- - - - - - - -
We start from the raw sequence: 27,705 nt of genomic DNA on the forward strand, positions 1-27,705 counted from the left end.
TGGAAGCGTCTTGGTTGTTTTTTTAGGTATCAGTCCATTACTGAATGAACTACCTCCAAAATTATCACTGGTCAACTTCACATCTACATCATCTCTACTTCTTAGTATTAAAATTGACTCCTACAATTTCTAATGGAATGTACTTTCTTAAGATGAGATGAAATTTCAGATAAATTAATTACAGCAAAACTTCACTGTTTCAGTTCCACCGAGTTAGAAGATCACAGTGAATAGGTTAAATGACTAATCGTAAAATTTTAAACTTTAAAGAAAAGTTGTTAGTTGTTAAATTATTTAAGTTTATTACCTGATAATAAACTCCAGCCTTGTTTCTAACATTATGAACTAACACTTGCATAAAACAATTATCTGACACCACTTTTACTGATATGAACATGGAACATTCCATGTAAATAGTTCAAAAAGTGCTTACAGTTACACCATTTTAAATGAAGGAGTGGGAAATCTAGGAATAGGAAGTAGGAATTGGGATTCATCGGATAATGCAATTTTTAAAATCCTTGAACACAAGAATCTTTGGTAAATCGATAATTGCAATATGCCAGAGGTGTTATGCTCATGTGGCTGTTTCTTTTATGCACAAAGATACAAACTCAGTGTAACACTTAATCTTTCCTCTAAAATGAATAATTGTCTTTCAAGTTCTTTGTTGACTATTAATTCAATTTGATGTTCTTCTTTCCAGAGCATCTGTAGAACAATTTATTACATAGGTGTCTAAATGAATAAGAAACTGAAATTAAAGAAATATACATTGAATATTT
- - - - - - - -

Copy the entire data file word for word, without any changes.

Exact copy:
We start from the raw sequence: 27,705 nt of genomic DNA on the forward strand, positions 1-27,705 counted from the left end.
TGGAAGCGTCTTGGTTGTTTTTTTAGGTATCAGTCCATTACTGAATGAACTACCTCCAAAATTATCACTGGTCAACTTCACATCTACATCATCTCTACTTCTTAGTATTAAAATTGACTCCTACAATTTCTAATGGAATGTACTTTCTTAAGATGAGATGAAATTTCAGATAAATTAATTACAGCAAAACTTCACTGTTTCAGTTCCACCGAGTTAGAAGATCACAGTGAATAGGTTAAATGACTAATCGTAAAATTTTAAACTTTAAAGAAAAGTTGTTAGTTGTTAAATTATTTAAGTTTATTACCTGATAATAAACTCCAGCCTTGTTTCTAACATTATGAACTAACACTTGCATAAAACAATTATCTGACACCACTTTTACTGATATGAACATGGAACATTCCATGTAAATAGTTCAAAAAGTGCTTACAGTTACACCATTTTAAATGAAGGAGTGGGAAATCTAGGAATAGGAAGTAGGAATTGGGATTCATCGGATAATGCAATTTTTAAAATCCTTGAACACAAGAATCTTTGGTAAATCGATAATTGCAATATGCCAGAGGTGTTATGCTCATGTGGCTGTTTCTTTTATGCACAAAGATACAAACTCAGTGTAACACTTAATCTTTCCTCTAAAATGAATAATTGTCTTTCAAGTTCTTTGTTGACTATTAATTCAATTTGATGTTCTTCTTTCCAGAGCATCTGTAGAACAATTTATTACATAGGTGTCTAAATGAATAAGAAACTGAAATTAAAGAAATATACATTGAATATTT